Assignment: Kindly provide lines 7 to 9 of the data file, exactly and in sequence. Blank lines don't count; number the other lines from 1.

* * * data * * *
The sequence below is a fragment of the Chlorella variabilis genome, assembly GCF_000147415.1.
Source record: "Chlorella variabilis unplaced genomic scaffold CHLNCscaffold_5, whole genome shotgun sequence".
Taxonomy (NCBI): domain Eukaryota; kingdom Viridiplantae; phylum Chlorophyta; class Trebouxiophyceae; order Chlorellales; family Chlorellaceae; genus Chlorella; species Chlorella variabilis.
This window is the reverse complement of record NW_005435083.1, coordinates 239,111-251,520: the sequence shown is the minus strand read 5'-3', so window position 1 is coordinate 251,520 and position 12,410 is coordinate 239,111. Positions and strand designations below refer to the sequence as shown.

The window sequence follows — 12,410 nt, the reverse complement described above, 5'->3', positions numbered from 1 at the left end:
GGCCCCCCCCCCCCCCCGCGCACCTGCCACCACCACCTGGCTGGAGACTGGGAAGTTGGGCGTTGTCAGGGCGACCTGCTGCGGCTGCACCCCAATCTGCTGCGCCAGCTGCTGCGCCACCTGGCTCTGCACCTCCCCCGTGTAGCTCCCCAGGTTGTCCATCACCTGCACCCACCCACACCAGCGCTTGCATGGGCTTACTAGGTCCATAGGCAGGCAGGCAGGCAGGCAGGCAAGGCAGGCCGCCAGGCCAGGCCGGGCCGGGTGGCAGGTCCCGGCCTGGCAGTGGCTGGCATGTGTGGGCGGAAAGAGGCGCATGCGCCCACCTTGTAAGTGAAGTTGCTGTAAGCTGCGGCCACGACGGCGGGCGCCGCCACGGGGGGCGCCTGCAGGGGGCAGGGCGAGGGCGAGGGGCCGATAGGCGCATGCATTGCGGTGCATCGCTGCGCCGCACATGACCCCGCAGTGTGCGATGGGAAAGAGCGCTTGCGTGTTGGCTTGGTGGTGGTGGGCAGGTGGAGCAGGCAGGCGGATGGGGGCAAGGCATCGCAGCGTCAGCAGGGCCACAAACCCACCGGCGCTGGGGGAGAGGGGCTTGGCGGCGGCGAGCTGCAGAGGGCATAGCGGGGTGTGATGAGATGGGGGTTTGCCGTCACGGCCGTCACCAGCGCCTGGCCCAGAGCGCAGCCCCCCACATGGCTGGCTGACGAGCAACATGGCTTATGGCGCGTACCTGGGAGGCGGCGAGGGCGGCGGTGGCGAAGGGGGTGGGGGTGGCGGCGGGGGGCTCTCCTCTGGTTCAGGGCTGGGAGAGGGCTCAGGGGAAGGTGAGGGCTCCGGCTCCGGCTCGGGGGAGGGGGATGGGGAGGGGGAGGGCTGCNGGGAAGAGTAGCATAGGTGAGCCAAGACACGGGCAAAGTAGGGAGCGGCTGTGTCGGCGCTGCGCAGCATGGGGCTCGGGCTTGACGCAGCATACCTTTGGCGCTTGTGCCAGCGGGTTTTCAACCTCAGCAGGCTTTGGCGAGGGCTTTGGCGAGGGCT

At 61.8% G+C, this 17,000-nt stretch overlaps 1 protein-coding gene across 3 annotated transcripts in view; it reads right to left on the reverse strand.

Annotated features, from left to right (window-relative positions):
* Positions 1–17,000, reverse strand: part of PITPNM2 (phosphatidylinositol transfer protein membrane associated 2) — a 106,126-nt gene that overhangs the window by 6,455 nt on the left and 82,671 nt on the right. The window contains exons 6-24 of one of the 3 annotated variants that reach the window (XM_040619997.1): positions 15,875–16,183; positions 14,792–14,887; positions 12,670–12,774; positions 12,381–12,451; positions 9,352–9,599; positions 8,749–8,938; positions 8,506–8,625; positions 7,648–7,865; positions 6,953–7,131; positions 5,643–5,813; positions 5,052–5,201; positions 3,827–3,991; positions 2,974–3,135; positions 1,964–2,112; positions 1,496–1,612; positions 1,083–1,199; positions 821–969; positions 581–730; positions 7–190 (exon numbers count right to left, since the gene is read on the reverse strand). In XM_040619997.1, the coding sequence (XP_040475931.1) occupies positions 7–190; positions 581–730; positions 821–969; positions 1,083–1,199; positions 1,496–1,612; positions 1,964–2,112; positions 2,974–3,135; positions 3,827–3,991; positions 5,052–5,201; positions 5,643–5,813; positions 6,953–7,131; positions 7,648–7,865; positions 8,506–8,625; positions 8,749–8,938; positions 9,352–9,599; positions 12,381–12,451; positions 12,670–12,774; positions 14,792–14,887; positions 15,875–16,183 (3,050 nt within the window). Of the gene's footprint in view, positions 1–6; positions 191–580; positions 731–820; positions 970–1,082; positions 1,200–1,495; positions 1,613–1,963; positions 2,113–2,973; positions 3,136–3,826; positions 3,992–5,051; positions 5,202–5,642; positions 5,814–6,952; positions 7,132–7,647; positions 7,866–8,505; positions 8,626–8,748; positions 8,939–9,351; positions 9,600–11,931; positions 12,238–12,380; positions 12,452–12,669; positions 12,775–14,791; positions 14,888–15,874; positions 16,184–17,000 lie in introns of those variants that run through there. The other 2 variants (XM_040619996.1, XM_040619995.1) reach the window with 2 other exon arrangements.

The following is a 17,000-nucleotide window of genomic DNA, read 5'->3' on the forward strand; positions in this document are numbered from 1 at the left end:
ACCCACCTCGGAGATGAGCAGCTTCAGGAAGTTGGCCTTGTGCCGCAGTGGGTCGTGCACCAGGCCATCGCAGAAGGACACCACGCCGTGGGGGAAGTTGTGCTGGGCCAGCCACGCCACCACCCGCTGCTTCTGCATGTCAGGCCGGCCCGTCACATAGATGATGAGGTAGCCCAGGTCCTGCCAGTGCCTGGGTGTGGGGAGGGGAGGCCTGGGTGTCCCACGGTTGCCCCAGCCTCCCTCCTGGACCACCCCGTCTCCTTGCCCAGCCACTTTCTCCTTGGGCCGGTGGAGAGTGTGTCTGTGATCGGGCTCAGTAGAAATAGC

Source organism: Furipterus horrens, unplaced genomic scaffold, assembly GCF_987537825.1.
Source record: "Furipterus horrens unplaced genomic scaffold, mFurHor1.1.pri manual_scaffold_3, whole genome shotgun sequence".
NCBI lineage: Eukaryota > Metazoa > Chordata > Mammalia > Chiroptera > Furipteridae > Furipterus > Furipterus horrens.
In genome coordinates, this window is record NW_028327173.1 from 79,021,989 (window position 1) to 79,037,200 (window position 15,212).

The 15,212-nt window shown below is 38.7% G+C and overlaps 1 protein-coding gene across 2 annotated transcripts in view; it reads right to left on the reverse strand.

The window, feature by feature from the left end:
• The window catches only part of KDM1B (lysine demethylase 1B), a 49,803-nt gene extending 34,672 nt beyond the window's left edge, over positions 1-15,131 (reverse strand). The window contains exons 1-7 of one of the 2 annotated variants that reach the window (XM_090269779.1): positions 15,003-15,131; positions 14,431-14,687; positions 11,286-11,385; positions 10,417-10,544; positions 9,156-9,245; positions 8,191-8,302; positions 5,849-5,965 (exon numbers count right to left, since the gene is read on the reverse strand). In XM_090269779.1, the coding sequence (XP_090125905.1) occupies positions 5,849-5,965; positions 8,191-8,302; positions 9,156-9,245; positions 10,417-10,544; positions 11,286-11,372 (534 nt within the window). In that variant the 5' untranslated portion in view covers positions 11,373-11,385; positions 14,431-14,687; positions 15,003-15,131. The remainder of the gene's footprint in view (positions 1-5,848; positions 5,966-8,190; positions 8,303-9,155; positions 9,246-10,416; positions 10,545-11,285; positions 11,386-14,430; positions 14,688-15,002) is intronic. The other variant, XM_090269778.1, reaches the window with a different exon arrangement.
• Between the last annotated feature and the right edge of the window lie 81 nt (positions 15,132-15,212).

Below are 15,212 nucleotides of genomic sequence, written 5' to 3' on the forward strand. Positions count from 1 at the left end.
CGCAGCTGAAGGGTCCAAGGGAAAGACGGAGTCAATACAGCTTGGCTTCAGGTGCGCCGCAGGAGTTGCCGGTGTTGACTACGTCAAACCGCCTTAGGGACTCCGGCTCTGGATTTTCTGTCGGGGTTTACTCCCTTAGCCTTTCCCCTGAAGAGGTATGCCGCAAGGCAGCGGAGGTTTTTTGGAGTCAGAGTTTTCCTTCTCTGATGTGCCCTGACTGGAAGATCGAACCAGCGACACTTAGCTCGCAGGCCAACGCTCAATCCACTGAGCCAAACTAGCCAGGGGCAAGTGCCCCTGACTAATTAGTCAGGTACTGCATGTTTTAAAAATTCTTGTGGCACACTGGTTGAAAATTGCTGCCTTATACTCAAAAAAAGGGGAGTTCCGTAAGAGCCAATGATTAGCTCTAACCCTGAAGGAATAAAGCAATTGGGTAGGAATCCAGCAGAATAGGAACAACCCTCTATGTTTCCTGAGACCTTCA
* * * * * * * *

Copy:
At 61.8% G+C, this 17,000-nt stretch overlaps 1 protein-coding gene across 3 annotated transcripts in view; it reads right to left on the reverse strand.

Annotated features, from left to right (window-relative positions):
* Positions 1–17,000, reverse strand: part of PITPNM2 (phosphatidylinositol transfer protein membrane associated 2) — a 106,126-nt gene that overhangs the window by 6,455 nt on the left and 82,671 nt on the right. The window contains exons 6-24 of one of the 3 annotated variants that reach the window (XM_040619997.1): positions 15,875–16,183; positions 14,792–14,887; positions 12,670–12,774; positions 12,381–12,451; positions 9,352–9,599; positions 8,749–8,938; positions 8,506–8,625; positions 7,648–7,865; positions 6,953–7,131; positions 5,643–5,813; positions 5,052–5,201; positions 3,827–3,991; positions 2,974–3,135; positions 1,964–2,112; positions 1,496–1,612; positions 1,083–1,199; positions 821–969; positions 581–730; positions 7–190 (exon numbers count right to left, since the gene is read on the reverse strand). In XM_040619997.1, the coding sequence (XP_040475931.1) occupies positions 7–190; positions 581–730; positions 821–969; positions 1,083–1,199; positions 1,496–1,612; positions 1,964–2,112; positions 2,974–3,135; positions 3,827–3,991; positions 5,052–5,201; positions 5,643–5,813; positions 6,953–7,131; positions 7,648–7,865; positions 8,506–8,625; positions 8,749–8,938; positions 9,352–9,599; positions 12,381–12,451; positions 12,670–12,774; positions 14,792–14,887; positions 15,875–16,183 (3,050 nt within the window). Of the gene's footprint in view, positions 1–6; positions 191–580; positions 731–820; positions 970–1,082; positions 1,200–1,495; positions 1,613–1,963; positions 2,113–2,973; positions 3,136–3,826; positions 3,992–5,051; positions 5,202–5,642; positions 5,814–6,952; positions 7,132–7,647; positions 7,866–8,505; positions 8,626–8,748; positions 8,939–9,351; positions 9,600–11,931; positions 12,238–12,380; positions 12,452–12,669; positions 12,775–14,791; positions 14,888–15,874; positions 16,184–17,000 lie in introns of those variants that run through there. The other 2 variants (XM_040619996.1, XM_040619995.1) reach the window with 2 other exon arrangements.